Archive for January, 2011

Interfering with ‘Interference’

There is an article by Donal Donovan in the Irish Times today. Here it is:

Loss of fiscal sovereignty inevitable if euro to survive – The Irish Times – Thu, Jan 13, 2011

OPINION: After the failure of the softly-softly approach, ‘interference’ looks set to become a permanent feature

 It runs to over a thousand words. You do not have the time to read this. Read my précis below instead, which runs to 430 or so words.

I used to work for the IMF.

Financial institutions don’t know where they’re going to get their profits from, and European politicians are searching for a solution. This means making Europe even more undemocratic. Economics is all about using the state to control populations in the interest of the ruling class, and using moralising language to do so.

Once you can impose the same undemocratic control mechanism on everybody, then the threat to ruling class interests can be kept under control. If you can limit countries’ borrowing in order to keep social spending to a minimum, you can abolish the idea of a social wage altogether. This is why I think the Euro is a good idea. Unfortunately, there is this persistent idea that social institutions are a good thing, and Maastricht did not do enough to abolish this.

The ruling class in Germany and France were really crap at imposing constraints on their populations and this gave other governments the idea that they could get away with the same crack. It is just not true that all states are the same: the runts of the litter can’t be held to the same standard as the industrial powerhouses. This is precisely why we need to impose the same constraints on all states. This, in turn, is why I used to work for the IMF.

To understand how the ruling class can control the population, we need to look at what remains of colonialism. The idea of former colonial powers acting with the IMF against the population in a sort of a tag team is a clever idea. But having the IMF as a permanent presence in Europe won’t wash with the European ruling class. The IMF, where I used to work, is based in Washington, after all. So there needs to be some deep-set arrangement that enforces a sort of colonialism, but one couched in an all-in-this-together warm-and-fuzzy EU thing. Basically, the European ruling class should get a free hand to ratchet down the living standards of the population so that it can continue to produce surplus wealth for itself, and some people, which is to say, most of the population, will just have to put up with this.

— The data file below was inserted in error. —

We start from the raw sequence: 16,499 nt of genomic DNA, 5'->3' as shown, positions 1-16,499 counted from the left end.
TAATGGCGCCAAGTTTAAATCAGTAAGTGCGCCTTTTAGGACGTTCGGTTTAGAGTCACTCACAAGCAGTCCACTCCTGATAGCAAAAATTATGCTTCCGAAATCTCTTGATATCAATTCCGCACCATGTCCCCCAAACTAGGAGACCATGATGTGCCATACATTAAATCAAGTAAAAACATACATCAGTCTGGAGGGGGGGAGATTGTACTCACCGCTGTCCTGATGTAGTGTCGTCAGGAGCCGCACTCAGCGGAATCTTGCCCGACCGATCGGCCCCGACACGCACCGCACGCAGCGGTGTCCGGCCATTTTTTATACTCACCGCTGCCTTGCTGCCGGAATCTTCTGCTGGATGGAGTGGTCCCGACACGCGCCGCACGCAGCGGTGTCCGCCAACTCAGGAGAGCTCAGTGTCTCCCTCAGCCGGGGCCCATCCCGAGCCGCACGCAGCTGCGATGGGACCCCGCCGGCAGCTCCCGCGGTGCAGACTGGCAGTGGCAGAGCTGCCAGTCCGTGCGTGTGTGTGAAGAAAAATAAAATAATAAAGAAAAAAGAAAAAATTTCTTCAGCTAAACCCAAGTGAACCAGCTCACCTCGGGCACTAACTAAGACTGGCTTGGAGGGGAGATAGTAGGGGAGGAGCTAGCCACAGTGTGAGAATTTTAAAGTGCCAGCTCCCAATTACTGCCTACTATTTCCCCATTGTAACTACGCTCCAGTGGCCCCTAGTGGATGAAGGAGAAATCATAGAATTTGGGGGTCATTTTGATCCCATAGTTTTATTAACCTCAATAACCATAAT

It might take a little time, a little tinkering with treaties (maybe including referenda where the views of the population are ignored) and stuff, but this sort of thing is likely to become a permanent feature. It is important for the public policy debate to recognise this and discus it openly, because there is no alternative and anyway it won’t make any difference.

PS, I used to work for the IMF.

Indeed he did.

“Rape Is Wrong”

I had heard tell of this before, but had no idea it was so horrifyingly bad.

Via Ephemeral Left.

Dominique Strauss-Kahn Is Convinced

Further to what I was saying the other day about naming the beast:

Eric Toussaint The Irish Crisis

Far from relinquishing its neo-liberal orientation, the IMF declared that among Ireland’s priorities it is counting on the adoption of reforms to do away with structural obstacles to business, so as to support competitiveness in the coming years. “Socialist” Dominique Strauss-Kahn said he was convinced that a new government after the elections in early 2011 would not change anything: “I’m confident that even if the opposition parties, Fine Gael and Labour, are criticizing the government and the programme […], they understand the need to implement the programme.”

The Midas Voice

Seeing that video of Ted Williams -the homeless man with the golden voice- put me in mind of Blake’s The Human Abstract. The poem is from Songs of Experience, and sits as a response to The Divine Image from Songs of Innocence.

The verse goes like this:

Pity would be no more
If we did not make somebody Poor;
And Mercy no more could be,
If all were as happy as we;

The voice of the person speaking in the poem is that of a person who, nowadays, might do media work for a right-wing think tank – if we didn’t have poor people, then we wouldn’t be able to feel pity, and how terrible would that be? Or put another way, we need some measure of inequality in order to propel forward the system that nourishes our human needs and affects. And, in the same way, it strikes me that what the heart-warming sentimental shit surrounding the man with the golden voice (and his voice is golden because it is identified with a voice of masculine authority that commands us to enjoy and consume) enjoins people to do is to celebrate a system that produces homeless people, because if we didn’t have homeless people, then we wouldn’t be able to enjoy such enchanting moments of pity and awe.